Rebuild U.S. infrastructure with American metals and minerals
Conservative supporters take Washington to advocate for clean energy
This week, hundreds of conservative grassroots supporters are streaming into Washington, D.C. to make their voices heard. Normally, that might not be especially newsworthy-people visit our nation's capital to advocate for causes all the time. But the reason for this fly-in might catch some people off guard: they're coming to rally for renewable energy and tell Congress why it's a critical part of our county's future.
No one should be surprised that these conservatives support renewable resources like wind power, however-it's perfectly aligned with their values. Nor is conservative support for wind new. States red and blue have recognized the contributions renewables make, and Republicans represent America's 10 congressional districts with the most wind.
It was conservative support that created the current business environment ripe for wind power's continued growth. A bipartisan deal reached at the end of 2015 to extend and phase out renewable incentives has given the industry the policy certainty it needs to keep growing. Congress should resist any efforts to put a retroactive tax increase on wind, which would undermine already agreed-upon business deals. That would only serve to jeopardize the progress we have made.
So what makes wind power so compatible with a conservative worldview?
Family values are paramount for conservatives, and well-paying jobs are key to creating healthy, stable families. Wind energy offers good career opportunities in all 50 states, with more than 100,000 Americans working in wind. Many of these jobs are in conservative strongholds in the rural U.S. and Rust Belt. Nearly all wind farms are built in rural areas, which creates demand for operations and maintenance jobs. That means America's fastest growing profession flourishes in the rural U.S.-wind turbine technician.
Wind is also one of the few U.S. industries creating new manufacturing jobs. Today, over 500 American factories build wind turbine parts, and the wind industry could add another 8,000 manufacturing jobs over the next four years.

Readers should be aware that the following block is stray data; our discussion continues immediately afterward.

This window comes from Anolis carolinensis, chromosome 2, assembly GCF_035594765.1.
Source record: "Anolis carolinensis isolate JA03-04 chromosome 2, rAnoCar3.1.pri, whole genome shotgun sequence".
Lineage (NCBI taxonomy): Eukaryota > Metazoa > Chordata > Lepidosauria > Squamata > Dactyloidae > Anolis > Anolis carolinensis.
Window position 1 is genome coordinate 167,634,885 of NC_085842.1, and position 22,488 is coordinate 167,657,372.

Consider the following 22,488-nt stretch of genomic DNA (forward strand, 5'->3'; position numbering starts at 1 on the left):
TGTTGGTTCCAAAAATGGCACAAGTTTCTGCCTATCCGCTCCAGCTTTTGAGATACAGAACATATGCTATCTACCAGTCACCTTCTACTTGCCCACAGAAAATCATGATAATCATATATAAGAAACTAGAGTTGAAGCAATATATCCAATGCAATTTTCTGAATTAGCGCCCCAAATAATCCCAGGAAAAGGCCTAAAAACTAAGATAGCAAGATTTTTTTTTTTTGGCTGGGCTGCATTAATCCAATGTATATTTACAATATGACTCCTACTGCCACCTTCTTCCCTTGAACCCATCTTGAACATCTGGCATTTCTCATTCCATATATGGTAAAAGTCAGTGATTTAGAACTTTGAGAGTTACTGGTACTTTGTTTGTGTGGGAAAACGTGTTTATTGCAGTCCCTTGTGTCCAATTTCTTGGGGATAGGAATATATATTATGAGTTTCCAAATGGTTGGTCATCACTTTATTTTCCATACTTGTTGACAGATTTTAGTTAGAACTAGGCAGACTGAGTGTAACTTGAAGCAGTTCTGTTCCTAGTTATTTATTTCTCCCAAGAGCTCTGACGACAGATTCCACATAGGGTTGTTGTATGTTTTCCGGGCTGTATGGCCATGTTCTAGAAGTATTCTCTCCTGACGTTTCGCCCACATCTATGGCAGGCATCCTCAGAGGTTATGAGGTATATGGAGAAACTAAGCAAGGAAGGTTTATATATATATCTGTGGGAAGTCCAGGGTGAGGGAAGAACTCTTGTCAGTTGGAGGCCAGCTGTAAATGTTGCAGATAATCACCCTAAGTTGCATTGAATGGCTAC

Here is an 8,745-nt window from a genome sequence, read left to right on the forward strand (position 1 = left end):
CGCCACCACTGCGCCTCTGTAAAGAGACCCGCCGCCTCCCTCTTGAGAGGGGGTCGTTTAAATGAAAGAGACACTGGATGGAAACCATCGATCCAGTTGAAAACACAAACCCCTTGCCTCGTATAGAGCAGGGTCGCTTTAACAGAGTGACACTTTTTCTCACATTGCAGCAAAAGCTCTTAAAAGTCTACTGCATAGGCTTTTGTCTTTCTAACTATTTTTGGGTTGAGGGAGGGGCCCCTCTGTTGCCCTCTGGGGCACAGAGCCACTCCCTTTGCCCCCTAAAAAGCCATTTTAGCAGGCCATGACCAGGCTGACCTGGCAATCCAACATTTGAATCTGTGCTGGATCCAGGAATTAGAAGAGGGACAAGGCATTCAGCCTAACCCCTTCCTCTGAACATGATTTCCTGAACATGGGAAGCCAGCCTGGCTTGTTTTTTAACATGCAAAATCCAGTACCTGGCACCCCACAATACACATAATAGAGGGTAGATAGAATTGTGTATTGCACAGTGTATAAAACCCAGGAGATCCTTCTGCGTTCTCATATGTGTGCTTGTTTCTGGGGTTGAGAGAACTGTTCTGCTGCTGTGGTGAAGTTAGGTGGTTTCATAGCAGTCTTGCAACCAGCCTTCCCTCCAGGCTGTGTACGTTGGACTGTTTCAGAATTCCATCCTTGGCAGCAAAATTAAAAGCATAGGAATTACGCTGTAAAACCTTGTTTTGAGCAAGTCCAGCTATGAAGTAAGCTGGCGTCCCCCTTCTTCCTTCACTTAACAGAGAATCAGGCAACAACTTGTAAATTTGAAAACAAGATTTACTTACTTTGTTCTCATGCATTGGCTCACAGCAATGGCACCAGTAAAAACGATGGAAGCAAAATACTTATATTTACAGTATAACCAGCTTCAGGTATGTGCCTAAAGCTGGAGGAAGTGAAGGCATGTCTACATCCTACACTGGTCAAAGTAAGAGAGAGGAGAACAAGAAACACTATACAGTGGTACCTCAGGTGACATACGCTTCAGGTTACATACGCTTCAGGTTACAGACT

American wind power proudly offers attractive careers to the men and women who serve our country-U.S. wind power hires veterans at a rate 50 percent higher than the average industry. "Absolutely, I feel like I'm doing a service to the country by providing a clean energy that's renewable and will help us for future generations," says Kyle Derosch, a Marine Corps veteran who builds wind turbine towers in Manitowoc, Wis.
The armed services have long recognized that renewables contribute to national security. That's why Fort Hood, the country's largest active-duty armored post, now powers half of its operations using wind and solar, and the military has a strong goal to source 25 percent of its electricity from renewable sources by 2025, all in the name of mission readiness. The DoD Siting Clearinghouse is effectively helping the armed services achieve these goals in a way that maximizes military preparedness.
We also value national security, and by using wind to make more of our energy right here at home in the U.S., it helps us become energy dominant. Access to affordable, reliable energy is a huge part of national security, and wind makes our electric grid more reliable and secure. It helped keep the lights on for families and businesses during the Polar Vortex, when extreme cold forced conventional power plants to fail. Just last month, wind helped restore power to homes after Hurricane Harvey, as virtually all of Texas's wind turbines resumed turning immediately after the storm passed.
Healthy families need healthy bodies too, and wind energy literally keeps our children out of the hospital. By cutting air pollution that triggers asthma attacks and other respiratory illnesses, wind saved $7.4 billion in public health costs in 2016 alone. From 2007 to 2015, wind helped avoid 12,200 premature deaths by reducing air pollution, according to researchers from the Lawrence Berkeley National Laboratory.
Our conservative activists have a powerful message to tell their elected leaders-renewable energy sources like wind grow our economy, boost national security, and keep our children's air clean. Those are values both sides of the aisle can agree on.
Roberta Combs is President and CEO of the Christian Coalition and Tom Kiernan is CEO of the American Wind Energy Association.